Does Micah 5:2 Indicate That the Messiah Is Divine?

Micah 5:2 indicates that the future Messiah of Israel would be born in Bethlehem, but it is also indicates that his origins are from a long time ago. Some translations of the Bible translate “a long time ago” as “eternity” and some translate it as “ancient times.” If the text actually means “eternity” this would be strong evidence of the divine nature of the Messiah.

Hebrew biblical scholar Michael Brown analyzes this verse for us in his book, Answering Jewish Objections to Jesus: Messianic Prophecy Objections, Vol. 3:

Which translation is right? It comes down to the rendering of the Hebrew phrase describing the nature of the Messiah’s origins, miqedem miyemey ‘olam. The first word simply means ‘from of old’ and is used elsewhere in Micah to refer back to God’s promises to the patriarchs, which he made ‘from days of qedem’ (Micah 7: 20, rendered in the King James with ‘from the days of old’). The next two words, however, would most naturally be translated ‘from eternity’ (literally, from ‘days of eternity’), unless context indicated a translation of ‘from ancient days’ (in other words, way back in the very distant past). In most cases in the Scriptures, ‘olam clearly means eternity, as in Psalm 90: 2, where God’s existence is described as me‘olam we‘ad‘olam, ‘from eternity to eternity’ (cf. NJPSV). There are, however, some cases where ‘olam cannot mean ‘eternal’ but rather ‘for a long time’ (either past or present). How then does Micah use the word?

Brown continues:

In Micah 2: 9; 4: 5, 7, ‘olam clearly means ‘forever,’ as commonly rendered in both Jewish and Christian versions. This would point clearly to a similar rendering just a few verses later in 5: 2. In Micah 7: 14, however, the expression ‘as in the days of ‘olam’ is used in a non-eternal sense, the whole verse being translated in the King James with, ‘Feed thy people with thy rod, the flock of thine heritage, which dwell solitarily in the wood, in the midst of Carmel: let them feed in Bashan and Gilead, as in the days of old.’ This indicates we cannot be dogmatic about the translation of Micah 5: 2, since the context allows for an ‘eternal’ or merely ‘ancient’ meaning.

Brown goes on to cite an influential medieval Jewish scholar, Rashi, as well as two modern Hebrew Bible experts about the meaning of Micah 5:2. First, Rashi.

In this light, the commentary of Rashi on Micah 5: 2 takes on added significance, since (1) he reads it as a clear Messianic prophecy; (2) he makes reference to Psalm 118: 22, which says that the stone rejected by the builders has become the chief cornerstone (a verse quoted several times in the New Testament with reference to Yeshua, who was rejected by the leaders of his people but chosen by God); and (3) he interprets the end of the verse as pointing to the preexistence of the Messiah (or, at the least, of his name) rather than as pointing only to Bethlehem as the ancient city of David (which is made clear at the beginning of the verse).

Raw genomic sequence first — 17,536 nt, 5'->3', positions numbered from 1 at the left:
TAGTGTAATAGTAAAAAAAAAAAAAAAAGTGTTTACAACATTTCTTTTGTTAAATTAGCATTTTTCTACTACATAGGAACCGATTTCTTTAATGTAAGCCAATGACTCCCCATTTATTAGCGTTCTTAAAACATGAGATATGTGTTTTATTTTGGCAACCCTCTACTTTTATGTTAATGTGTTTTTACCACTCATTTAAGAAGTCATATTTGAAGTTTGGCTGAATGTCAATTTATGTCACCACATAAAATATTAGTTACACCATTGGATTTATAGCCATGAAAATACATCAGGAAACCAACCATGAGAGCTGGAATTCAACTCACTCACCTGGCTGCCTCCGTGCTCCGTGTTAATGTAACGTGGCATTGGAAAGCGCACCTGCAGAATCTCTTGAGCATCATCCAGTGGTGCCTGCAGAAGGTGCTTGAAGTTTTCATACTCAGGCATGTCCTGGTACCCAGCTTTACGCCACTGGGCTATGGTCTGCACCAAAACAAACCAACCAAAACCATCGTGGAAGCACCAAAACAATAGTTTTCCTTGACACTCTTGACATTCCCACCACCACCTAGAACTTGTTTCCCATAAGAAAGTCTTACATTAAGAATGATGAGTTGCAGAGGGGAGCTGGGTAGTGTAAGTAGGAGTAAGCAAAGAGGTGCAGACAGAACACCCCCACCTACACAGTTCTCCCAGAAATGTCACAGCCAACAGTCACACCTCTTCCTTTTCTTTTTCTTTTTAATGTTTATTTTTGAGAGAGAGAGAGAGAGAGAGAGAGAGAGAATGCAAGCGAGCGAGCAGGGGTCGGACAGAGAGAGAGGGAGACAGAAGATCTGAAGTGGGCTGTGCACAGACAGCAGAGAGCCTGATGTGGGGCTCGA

Next, Brown quotes respected Hebrew Bible scholars David Noel Freedman and Francis Anderson:

. . . the person spoken of here has some connection with the remote past. ‘One whose origin is from of old, from ancient times’ (NJPS). A legitimate sensus plenior [i.e., fuller meaning in the light of unfolding scriptural revelation] is that this Ruler will be a superhuman being, associated with God from the beginning of time. Psalm 2:7 speaks of the king as the one whom God ‘sired’ (by adoption). Psalm 110 places the king on God’s right hand. At the least the language suggests that the birth of the Messiah has been determined, or predicted in the divine council, in primal days. Micah 4– 5 thus has time points in the Beginning and End as well as the Now. Even if mōşâ’ôt means no more than an oracle expressing the divine determination, it does not require a great shift in conceptuality to move to the Son of Man figure of the later apocalypses— the Urmensch— and to the classical Christology of the ecumenical creeds or the heaven-created Adam of the Quran or the Metatron of the Jewish mystics. So Christians did not abuse the text when they found Jesus in it. Or to put it more cautiously in a negative way, this mysterious language relates the mōšēl whose outgoings have been from of the olden days to God () in a special way. He will rule ‘for’ Yahweh.

Thus, although it is not 100% certain that Micah 5:2 indicates a divine origin of the Messiah, it is certainly a plausible interpretation of the verse with support in the Jewish scholarly community.